I immediately became defensive. Of COURSE I didn’t think I was to blame! She pressed further, asking how I felt it was possible for someone to put themselves in a “position to be raped.”
“Well,” I answered, “if I wasn’t doing the things that I was doing, if I had been more careful, then that wouldn’t have happened to me. I put myself there.”
She shook her head, and asked me to imagine what I would say if another young woman came to me and told me she had been sexually assaulted. Would I tell her the same thing that I had been telling myself? Would I explain to this young woman who was just like me that I felt bad for her situation, but that she should have been more careful? Would I tell her that girls who drink too much and make bad decisions deserve to be raped? My answer to this was an emphatic “No,” and I believed it.
Eventually, reality hit hard. That is exactly what I had been doing. By speaking at meetings to other women and saying that I “put myself in a position to be raped,” I was suggesting any woman who had also been raped should take responsibility for what happened to them as well. In a way, I was assaulting them all over again.
Obviously, this was not my intention. The only word I can find to explain what I was doing by describing my rape in this way is “surviving”
After a night of heavy drinking shortly after my assault, I told a guy friend about what had happened that night. He told all of our other friends and eventually I was called a “slut” and a “whore.”
I didn’t report the rape until years later, because why would I immediately run to the police to report a crime that was clearly my fault? When I finally did face my attacker in court, it was too late. I will never forget his smile as he walked out of the courtroom, charged with nothing. I will also never forget the judge’s face as she told me I “should stop making up stories.” I wasn’t shocked or surprised at all.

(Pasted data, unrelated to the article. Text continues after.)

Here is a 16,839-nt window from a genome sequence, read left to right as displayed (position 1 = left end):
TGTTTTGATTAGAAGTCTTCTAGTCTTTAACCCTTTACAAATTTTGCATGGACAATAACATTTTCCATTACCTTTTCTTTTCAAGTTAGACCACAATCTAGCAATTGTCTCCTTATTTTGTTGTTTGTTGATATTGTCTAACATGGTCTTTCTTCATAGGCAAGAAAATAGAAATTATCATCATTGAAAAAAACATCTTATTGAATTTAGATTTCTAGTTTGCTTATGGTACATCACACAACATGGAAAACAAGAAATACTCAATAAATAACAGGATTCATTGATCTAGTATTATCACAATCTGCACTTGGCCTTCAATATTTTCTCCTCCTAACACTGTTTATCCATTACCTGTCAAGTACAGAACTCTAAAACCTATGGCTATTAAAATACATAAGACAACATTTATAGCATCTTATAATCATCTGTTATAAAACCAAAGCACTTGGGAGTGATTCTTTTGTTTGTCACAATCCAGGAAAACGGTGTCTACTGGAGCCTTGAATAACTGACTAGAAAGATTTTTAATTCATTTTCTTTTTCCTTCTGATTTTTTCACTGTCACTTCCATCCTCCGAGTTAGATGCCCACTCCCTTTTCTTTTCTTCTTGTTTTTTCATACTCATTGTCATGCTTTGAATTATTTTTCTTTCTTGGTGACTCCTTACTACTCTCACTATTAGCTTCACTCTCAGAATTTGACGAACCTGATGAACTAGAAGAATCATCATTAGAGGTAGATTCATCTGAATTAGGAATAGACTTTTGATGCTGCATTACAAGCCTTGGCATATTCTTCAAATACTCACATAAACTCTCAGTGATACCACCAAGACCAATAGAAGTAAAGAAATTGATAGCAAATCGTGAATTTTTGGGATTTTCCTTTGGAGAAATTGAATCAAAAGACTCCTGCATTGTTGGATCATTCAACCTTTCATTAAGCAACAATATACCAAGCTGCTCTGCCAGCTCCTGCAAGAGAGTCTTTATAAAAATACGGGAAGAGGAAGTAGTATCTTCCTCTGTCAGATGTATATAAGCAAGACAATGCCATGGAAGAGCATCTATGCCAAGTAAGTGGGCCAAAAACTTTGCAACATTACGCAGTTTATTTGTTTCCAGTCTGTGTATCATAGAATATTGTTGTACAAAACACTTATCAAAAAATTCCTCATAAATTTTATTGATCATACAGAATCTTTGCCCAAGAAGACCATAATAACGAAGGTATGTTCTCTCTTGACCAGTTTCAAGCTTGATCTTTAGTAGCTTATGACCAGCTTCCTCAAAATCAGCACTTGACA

Women today are already force-fed a message of blame when it comes to their bodies and who has control over them. We are told that what we wear, how we behave, and who we associate with are all connected with why we are victims of sexual violence. These are all false and unrealistic standards of course, but our society is saturated with this message, from ridiculous school dress codes, to media portrayals, to what our own mothers teach us about kissing boys.
The act of sexual assault is all about control. In a moment, the assailant gains control and the victim is left feeling completely powerless.